I’d Rather Wrestle Grizzlies

Great investors tend to be excellent at asking the right questions. In his book The Warren Buffett CEO, Robert Miles tells the story of the CEOs responsible for Berkshire’s history. The material is incredible, and much of it collected through first-hand research. Within these accounts, it is also fascinating to read how the CEOs came to meet Buffett and become part of the Berkshire family. What I wanted to share from the text is the question he posed to himself in deciding to acquire the Nebraska Furniture Mart from founder Rose Blumkin (Mrs. B):

“ One question I always ask myself in appraising a business is how I would like, assuming I had ample capital and skilled personnel, to compete with it. I’d rather wrestle grizzlies than compete with Mrs. B and her progeny. They buy brilliantly, they operate at expense ratios competitors don’t even dream about, and they then pass on to their customers much of the savings. It’s the ideal business–one built upon exceptional value to the customer that in turn translates into exceptional economics for its owners.”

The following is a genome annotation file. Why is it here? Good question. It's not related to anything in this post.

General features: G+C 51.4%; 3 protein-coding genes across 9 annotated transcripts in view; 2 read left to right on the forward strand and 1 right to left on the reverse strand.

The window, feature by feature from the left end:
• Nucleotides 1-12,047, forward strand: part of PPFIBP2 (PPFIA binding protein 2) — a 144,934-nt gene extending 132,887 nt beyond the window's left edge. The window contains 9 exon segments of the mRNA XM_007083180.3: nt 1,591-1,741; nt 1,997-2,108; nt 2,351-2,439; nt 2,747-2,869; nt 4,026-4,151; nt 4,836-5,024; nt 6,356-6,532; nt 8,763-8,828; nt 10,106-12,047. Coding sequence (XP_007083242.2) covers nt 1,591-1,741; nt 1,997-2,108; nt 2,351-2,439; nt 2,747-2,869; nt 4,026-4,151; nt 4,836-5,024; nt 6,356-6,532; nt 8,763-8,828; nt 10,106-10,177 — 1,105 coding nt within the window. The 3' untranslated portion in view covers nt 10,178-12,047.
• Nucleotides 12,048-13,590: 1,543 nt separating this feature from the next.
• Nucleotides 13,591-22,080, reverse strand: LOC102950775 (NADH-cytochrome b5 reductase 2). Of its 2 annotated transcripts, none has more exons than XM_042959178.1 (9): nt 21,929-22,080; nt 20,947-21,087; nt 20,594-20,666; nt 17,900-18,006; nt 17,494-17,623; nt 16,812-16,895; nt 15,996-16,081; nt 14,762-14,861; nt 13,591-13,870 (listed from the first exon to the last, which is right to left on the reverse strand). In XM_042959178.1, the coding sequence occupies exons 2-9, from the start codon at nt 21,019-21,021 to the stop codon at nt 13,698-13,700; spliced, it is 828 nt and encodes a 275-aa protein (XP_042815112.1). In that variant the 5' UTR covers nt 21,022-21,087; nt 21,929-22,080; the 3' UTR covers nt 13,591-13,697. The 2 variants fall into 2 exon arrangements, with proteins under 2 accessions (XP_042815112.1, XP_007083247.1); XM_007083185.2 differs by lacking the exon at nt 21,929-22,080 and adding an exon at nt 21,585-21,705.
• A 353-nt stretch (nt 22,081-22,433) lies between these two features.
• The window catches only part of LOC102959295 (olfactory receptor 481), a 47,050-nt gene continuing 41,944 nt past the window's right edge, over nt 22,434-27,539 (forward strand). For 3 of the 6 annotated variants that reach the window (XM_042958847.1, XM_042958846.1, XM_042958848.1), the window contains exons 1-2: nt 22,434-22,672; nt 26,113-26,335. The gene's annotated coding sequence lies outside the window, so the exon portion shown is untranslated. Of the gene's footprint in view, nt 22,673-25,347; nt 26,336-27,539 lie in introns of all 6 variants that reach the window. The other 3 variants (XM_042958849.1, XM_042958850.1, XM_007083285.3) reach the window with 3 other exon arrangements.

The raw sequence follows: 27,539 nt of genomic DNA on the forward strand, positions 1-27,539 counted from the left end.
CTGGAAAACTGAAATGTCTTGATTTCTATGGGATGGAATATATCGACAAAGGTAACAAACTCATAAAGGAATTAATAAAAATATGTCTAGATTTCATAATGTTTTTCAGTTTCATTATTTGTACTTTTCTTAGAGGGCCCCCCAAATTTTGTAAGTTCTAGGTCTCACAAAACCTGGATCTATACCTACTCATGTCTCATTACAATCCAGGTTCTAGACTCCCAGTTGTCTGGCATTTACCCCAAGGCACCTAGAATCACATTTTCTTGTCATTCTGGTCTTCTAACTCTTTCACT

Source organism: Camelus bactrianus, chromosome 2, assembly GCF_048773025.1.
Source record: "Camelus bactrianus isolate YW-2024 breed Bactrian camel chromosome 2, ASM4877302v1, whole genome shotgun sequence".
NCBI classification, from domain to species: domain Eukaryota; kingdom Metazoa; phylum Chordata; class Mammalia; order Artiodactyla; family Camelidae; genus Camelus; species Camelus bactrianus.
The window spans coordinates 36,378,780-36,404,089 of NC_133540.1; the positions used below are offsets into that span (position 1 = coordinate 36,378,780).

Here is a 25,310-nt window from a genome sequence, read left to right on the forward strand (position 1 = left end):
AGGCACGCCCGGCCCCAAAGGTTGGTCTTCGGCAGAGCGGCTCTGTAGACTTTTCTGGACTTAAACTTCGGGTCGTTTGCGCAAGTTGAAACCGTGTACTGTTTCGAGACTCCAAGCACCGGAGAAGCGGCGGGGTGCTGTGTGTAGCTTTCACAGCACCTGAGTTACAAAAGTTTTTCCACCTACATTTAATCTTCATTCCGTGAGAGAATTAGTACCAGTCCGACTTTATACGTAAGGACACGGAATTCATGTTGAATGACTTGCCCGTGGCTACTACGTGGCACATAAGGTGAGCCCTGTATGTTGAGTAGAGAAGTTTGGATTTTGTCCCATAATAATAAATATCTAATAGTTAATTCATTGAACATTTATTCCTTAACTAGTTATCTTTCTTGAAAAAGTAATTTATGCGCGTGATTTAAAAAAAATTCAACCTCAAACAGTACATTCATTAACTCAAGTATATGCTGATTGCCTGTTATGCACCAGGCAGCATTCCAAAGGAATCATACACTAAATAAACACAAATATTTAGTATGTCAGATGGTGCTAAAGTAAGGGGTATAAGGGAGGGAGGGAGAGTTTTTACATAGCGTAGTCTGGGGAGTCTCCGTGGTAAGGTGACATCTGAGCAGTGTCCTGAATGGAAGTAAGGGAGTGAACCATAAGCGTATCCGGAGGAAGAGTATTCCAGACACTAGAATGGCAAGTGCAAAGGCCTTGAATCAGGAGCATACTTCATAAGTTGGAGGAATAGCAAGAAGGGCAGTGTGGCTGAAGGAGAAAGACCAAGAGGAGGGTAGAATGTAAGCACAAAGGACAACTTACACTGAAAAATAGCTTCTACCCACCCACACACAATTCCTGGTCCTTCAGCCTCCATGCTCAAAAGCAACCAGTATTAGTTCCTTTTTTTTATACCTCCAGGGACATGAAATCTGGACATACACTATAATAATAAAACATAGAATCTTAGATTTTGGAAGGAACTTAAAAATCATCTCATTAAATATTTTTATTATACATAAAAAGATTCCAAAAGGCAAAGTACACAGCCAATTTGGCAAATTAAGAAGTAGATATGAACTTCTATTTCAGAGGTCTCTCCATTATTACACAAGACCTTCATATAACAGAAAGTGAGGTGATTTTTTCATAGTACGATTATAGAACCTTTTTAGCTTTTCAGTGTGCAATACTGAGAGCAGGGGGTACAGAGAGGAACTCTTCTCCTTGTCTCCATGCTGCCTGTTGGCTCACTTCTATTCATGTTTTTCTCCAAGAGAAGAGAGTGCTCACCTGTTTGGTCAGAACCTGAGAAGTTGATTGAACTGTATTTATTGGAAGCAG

I thought it was a terrific quote, but what was most amazing to me is the manner in which Buffet’s grizzly wrestling claim is validated in a subsequent chapter:

The Furniture Mart dominates the market to such an extent that when Dillard’s, one of the most successful department store chains in the country, opened a store in Omaha, it chose not to have a furniture department. “We don’t want to compete with them,” chairman William Dillard said, referring to the Furniture Mart. “We think they are about the best there is.”